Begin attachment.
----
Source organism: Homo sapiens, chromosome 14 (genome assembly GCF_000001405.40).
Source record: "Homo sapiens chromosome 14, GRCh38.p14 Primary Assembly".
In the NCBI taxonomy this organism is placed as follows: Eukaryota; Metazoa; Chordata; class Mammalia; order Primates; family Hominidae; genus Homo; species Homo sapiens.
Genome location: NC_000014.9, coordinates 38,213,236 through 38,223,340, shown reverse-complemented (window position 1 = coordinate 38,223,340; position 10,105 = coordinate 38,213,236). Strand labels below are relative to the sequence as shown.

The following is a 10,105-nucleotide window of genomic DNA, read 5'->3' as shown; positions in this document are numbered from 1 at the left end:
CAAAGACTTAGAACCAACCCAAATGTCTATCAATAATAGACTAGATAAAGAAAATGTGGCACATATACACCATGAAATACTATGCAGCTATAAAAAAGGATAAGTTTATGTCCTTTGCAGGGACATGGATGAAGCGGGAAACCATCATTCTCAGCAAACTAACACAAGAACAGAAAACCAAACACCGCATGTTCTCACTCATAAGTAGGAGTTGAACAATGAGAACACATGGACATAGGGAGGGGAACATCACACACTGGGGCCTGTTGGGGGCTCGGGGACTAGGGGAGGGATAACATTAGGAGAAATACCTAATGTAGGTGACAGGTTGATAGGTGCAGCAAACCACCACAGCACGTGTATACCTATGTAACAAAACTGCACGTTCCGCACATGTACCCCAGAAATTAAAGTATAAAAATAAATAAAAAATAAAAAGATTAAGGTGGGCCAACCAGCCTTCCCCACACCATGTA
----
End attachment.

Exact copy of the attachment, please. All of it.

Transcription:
Source organism: Homo sapiens, chromosome 14 (genome assembly GCF_000001405.40).
Source record: "Homo sapiens chromosome 14, GRCh38.p14 Primary Assembly".
In the NCBI taxonomy this organism is placed as follows: Eukaryota; Metazoa; Chordata; class Mammalia; order Primates; family Hominidae; genus Homo; species Homo sapiens.
Genome location: NC_000014.9, coordinates 38,213,236 through 38,223,340, shown reverse-complemented (window position 1 = coordinate 38,223,340; position 10,105 = coordinate 38,213,236). Strand labels below are relative to the sequence as shown.

The following is a 10,105-nucleotide window of genomic DNA, read 5'->3' as shown; positions in this document are numbered from 1 at the left end:
CAAAGACTTAGAACCAACCCAAATGTCTATCAATAATAGACTAGATAAAGAAAATGTGGCACATATACACCATGAAATACTATGCAGCTATAAAAAAGGATAAGTTTATGTCCTTTGCAGGGACATGGATGAAGCGGGAAACCATCATTCTCAGCAAACTAACACAAGAACAGAAAACCAAACACCGCATGTTCTCACTCATAAGTAGGAGTTGAACAATGAGAACACATGGACATAGGGAGGGGAACATCACACACTGGGGCCTGTTGGGGGCTCGGGGACTAGGGGAGGGATAACATTAGGAGAAATACCTAATGTAGGTGACAGGTTGATAGGTGCAGCAAACCACCACAGCACGTGTATACCTATGTAACAAAACTGCACGTTCCGCACATGTACCCCAGAAATTAAAGTATAAAAATAAATAAAAAATAAAAAGATTAAGGTGGGCCAACCAGCCTTCCCCACACCATGTA